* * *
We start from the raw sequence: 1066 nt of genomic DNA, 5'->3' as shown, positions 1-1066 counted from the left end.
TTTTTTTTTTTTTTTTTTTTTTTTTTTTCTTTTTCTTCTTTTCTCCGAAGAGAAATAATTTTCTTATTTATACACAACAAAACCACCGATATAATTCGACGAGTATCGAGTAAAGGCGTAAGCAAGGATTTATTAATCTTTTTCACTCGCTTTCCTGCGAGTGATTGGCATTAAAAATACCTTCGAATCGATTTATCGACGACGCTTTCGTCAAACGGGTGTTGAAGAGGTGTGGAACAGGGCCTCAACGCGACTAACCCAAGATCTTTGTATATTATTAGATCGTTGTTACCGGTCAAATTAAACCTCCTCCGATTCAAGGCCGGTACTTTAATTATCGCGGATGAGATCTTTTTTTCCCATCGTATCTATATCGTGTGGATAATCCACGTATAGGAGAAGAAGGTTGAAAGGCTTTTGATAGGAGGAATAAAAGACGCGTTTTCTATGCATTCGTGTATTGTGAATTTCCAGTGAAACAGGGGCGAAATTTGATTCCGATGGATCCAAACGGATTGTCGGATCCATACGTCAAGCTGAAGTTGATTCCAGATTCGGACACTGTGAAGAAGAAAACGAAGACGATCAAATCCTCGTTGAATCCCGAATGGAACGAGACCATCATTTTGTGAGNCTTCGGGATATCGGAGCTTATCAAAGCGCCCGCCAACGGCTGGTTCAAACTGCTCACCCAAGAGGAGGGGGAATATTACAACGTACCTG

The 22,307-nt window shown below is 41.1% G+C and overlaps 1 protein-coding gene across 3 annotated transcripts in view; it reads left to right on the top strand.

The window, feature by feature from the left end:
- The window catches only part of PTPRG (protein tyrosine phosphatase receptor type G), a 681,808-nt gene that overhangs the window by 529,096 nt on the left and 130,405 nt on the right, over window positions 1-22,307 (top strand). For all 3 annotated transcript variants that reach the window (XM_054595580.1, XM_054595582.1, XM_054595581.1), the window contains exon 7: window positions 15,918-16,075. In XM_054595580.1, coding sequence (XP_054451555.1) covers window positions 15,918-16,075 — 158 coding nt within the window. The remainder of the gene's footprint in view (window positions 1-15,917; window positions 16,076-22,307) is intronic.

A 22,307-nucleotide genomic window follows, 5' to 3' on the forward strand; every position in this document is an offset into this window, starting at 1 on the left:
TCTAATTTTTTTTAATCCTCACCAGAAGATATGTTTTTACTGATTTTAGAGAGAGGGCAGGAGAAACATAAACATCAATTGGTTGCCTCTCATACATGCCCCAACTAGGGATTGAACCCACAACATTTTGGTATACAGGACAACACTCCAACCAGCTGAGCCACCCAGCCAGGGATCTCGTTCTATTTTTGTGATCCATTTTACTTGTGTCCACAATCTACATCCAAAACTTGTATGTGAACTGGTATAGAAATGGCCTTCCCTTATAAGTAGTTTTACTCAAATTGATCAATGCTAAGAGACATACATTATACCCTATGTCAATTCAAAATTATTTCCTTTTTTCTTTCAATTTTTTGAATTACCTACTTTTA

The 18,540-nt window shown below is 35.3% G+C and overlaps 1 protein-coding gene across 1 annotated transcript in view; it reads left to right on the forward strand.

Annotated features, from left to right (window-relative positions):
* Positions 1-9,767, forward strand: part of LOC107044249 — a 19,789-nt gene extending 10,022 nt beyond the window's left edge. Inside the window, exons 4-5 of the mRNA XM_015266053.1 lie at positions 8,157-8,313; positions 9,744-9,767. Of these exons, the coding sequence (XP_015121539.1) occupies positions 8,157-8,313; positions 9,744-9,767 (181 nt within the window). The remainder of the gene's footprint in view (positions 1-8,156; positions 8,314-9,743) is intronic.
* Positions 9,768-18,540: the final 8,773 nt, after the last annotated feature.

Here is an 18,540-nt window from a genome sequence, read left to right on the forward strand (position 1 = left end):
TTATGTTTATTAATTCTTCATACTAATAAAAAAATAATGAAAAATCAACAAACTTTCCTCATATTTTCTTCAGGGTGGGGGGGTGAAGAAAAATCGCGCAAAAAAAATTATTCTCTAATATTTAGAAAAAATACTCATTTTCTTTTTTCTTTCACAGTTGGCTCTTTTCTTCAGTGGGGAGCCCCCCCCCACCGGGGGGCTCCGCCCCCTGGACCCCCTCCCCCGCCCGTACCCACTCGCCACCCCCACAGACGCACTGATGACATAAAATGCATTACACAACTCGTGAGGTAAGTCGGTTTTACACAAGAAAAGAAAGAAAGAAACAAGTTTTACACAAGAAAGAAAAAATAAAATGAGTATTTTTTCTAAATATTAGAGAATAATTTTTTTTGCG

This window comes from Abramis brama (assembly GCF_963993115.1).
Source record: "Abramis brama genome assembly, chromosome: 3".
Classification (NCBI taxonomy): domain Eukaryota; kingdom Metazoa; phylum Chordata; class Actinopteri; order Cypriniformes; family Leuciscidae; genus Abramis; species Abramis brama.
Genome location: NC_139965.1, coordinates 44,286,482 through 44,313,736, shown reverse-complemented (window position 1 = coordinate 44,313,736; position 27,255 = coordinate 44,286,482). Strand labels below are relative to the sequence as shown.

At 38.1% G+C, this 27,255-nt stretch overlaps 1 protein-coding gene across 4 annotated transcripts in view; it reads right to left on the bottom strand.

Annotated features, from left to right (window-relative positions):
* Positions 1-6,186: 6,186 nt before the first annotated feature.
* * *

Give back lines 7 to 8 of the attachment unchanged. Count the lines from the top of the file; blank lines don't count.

TCTAATTTTTTTTAATCCTCACCAGAAGATATGTTTTTACTGATTTTAGAGAGAGGGCAGGAGAAACATAAACATCAATTGGTTGCCTCTCATACATGCCCCAACTAGGGATTGAACCCACAACATTTTGGTATACAGGACAACACTCCAACCAGCTGAGCCACCCAGCCAGGGATCTCGTTCTATTTTTGTGATCCATTTTACTTGTGTCCACAATCTACATCCAAAACTTGTATGTGAACTGGTATAGAAATGGCCTTCCCTTATAAGTAGTTTTACTCAAATTGATCAATGCTAAGAGACATACATTATACCCTATGTCAATTCAAAATTATTTCCTTTTTTCTTTCAATTTTTTGAATTACCTACTTTTA

The 18,540-nt window shown below is 35.3% G+C and overlaps 1 protein-coding gene across 1 annotated transcript in view; it reads left to right on the forward strand.